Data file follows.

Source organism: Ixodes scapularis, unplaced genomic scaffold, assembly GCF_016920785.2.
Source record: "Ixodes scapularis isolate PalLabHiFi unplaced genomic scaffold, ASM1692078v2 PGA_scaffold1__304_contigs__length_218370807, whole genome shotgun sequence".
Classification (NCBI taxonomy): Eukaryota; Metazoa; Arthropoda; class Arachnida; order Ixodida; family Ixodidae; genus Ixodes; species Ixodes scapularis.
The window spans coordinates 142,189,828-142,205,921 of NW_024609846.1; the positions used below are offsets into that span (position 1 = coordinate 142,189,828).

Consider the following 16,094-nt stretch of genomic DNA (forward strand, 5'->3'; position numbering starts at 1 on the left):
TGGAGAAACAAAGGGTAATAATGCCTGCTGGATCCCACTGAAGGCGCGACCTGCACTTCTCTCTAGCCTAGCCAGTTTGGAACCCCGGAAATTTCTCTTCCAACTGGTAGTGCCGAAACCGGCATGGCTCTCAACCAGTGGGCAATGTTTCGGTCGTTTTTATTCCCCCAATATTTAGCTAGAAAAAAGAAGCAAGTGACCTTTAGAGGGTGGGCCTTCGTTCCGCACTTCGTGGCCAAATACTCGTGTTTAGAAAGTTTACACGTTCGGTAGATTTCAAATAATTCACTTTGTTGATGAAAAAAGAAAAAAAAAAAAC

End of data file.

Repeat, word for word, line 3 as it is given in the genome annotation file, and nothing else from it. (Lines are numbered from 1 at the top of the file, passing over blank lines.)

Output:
Classification (NCBI taxonomy): Eukaryota; Metazoa; Arthropoda; class Arachnida; order Ixodida; family Ixodidae; genus Ixodes; species Ixodes scapularis.